… Trust the road in your name. Ride
Your moon hide through the pitch black.
Gotsta be your own bride.
— Angel Nafis, from the poem “Ghazal for Becoming Your Own Country.”
Think of your skin as a map.
Its marks inscribe a story of your life. The raggedness of your fingertips from biting your nails. The lines in your cheeks from laughing. The scar from surgery to help knit broken bone. The burn you gave yourself when only pain would calm you. The nick on your wrist that, whenever you touch it, makes you think of the talus field where you stumbled and cut yourself, the mountain lake where you washed the blood away.
On this August afternoon, the skin on my calves is tanned dark, crisscrossed with scratches, welted with bugbites, scummed over with beaver pond. On this August afternoon, my skin says that I’ve ventured into the boreal forest, and that it’s kicking my ass.
I’m a few days into a 16-day canoe trip with five girlfriends down the remote Spatsizi and Upper Stikine rivers — joined threads in the high reaches of a great system of braided, salmon-bearing waterways that originate in a swath of northern British Columbia known as the Sacred Headwaters. It’s a place toothy with mountain ranges, broad-shouldered with tundra plateaus, and furred with endless forests of white and black spruce and bursts of poplar just turning gold.
Roads are sparse here, so travel is by floatplane, boat, horse, and, for those who don’t mind shredding their flesh in thickets of grasping branches, by foot. Which is why we’ve generally stuck with the canoes until now. But Krista Langlois and Kate Greenberg, our navigators, had consulted the topos and sparse guidebook entries and identified the far end of Cold Fish Lake, which appeared to be about a dozen miles off the Spatsizi, as a good base to backpack into the high alpine for tarns and tundra. So we hauled out our trusty boats and struck up a winding tributary called Mink Creek, where we would supposedly, eventually, find a trail.
Three hours later, we’ve puzzled through thatches of fallen logs and climbed in and out of the creek channel dozens of times, but have traveled only a mile. Even when we find the first triangular trail-blaze nailed to a tree and begin hoofing up a faint single track through yet more tangled forest, Cold Fish hovers, mirage-like, beyond reach. At 8 p.m., Krista and I drop our packs and jog ahead through deepening blue shadows until we can finally get a clear view of the lake’s placid waters. They’re another decidedly unplacid mile away, through a thickly vegetated bog. “Fuck this,” we say in unison, and trot back to the group to throw down camp by a mosquito-ridden stream.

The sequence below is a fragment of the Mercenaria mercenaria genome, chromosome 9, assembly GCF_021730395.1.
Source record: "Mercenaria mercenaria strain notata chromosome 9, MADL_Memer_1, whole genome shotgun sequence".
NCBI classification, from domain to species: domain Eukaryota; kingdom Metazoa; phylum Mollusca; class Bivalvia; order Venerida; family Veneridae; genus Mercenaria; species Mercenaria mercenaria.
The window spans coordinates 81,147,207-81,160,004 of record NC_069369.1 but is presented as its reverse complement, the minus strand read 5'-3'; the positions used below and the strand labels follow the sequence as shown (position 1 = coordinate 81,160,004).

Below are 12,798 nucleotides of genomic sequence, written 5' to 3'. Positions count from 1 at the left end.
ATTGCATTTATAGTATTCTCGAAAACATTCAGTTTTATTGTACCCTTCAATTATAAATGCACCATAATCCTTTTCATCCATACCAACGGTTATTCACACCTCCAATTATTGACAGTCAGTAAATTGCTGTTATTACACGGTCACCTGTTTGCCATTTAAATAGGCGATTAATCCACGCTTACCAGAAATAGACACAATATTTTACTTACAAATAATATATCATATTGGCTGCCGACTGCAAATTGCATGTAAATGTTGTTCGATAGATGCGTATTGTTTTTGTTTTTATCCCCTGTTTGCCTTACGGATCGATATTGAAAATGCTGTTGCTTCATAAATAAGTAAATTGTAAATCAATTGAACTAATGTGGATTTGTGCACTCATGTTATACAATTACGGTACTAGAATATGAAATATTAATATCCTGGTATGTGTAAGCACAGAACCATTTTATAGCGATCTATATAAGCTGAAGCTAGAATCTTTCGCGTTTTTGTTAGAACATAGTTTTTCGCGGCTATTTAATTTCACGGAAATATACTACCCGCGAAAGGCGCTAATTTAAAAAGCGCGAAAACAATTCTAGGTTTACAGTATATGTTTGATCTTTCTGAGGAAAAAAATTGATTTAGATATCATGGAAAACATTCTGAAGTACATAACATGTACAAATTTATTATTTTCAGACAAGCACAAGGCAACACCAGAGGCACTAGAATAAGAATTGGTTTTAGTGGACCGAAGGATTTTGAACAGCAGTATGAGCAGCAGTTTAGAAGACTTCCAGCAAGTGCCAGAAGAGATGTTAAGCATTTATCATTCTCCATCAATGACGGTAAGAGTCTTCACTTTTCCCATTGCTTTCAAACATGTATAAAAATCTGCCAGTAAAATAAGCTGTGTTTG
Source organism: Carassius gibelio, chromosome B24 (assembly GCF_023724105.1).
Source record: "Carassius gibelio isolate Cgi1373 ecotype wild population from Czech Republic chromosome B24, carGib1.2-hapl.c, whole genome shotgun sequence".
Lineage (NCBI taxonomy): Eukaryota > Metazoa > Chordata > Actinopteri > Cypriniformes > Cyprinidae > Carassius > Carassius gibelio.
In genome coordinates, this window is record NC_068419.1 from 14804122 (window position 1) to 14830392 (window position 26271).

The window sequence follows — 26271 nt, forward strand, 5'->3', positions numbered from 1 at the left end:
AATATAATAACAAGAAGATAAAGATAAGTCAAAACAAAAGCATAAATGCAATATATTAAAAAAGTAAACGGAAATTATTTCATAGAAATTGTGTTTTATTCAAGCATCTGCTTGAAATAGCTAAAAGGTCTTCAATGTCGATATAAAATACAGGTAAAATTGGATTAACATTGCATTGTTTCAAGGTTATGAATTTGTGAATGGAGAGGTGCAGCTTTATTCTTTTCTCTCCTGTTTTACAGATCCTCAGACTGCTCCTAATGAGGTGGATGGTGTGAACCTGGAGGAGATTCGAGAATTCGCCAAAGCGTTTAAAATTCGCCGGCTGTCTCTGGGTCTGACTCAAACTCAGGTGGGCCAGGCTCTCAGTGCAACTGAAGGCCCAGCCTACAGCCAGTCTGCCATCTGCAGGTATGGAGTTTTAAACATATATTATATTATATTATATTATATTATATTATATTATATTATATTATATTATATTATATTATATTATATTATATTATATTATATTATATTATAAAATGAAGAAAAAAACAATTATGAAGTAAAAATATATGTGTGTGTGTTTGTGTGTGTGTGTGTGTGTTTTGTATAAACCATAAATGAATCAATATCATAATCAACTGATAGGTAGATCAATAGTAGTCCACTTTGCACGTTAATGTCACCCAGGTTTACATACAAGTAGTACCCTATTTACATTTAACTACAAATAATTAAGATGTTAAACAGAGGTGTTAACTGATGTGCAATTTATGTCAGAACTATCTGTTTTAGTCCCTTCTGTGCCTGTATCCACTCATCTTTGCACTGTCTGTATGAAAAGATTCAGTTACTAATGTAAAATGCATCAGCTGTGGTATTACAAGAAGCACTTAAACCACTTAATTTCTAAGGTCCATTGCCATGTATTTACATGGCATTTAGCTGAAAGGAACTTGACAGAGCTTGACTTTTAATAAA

By 3 p.m. the next day, we’re battered, smelly, smiling and back at the Spatsizi. “Mothah Rivah!” someone exclaims, as we shed clothes and plunge into the water. “Hey, check this out,” Krista yells, bending over some fireweed, then ambushes Kate Lauth with a fistful of mud. Muck flies. Anna Santo paints a smiley face on her belly. Jen Crozier washes earth from Kate Greenberg’s hair.
My scratches sting as I rinse the silt away, but I feel more comfortable in my skin than I have in ages. There is no one here to see us, no one but ourselves to judge what we should do or what we are capable of doing. In a world that expects women to look and act in certain ways, we’ve staked out territory where we can move without thought for our bodies as anything other than our native homes. We are making and remaking our maps, letting this place write itself on our arms and legs — sketching where we’ve been, and where we might go, should we follow these routes emerging below our feet, under our paddles, across our flesh. And after dinner, Anna slides into a sassy red dress from the costume bag, grabs a fly rod, and wades across the Mink to find a good spot to cast.
The seeds of our excursion were planted in northern Minnesota, a place made as much of lake as of land. The Kates once attended a summer camp there that culminated in a 45-day wilderness canoe trip and decided they wanted to carry that tradition into their adult lives. In the summer of 2015, they reached out to like-minded women they’d met in college, through work, in Colorado mountain towns.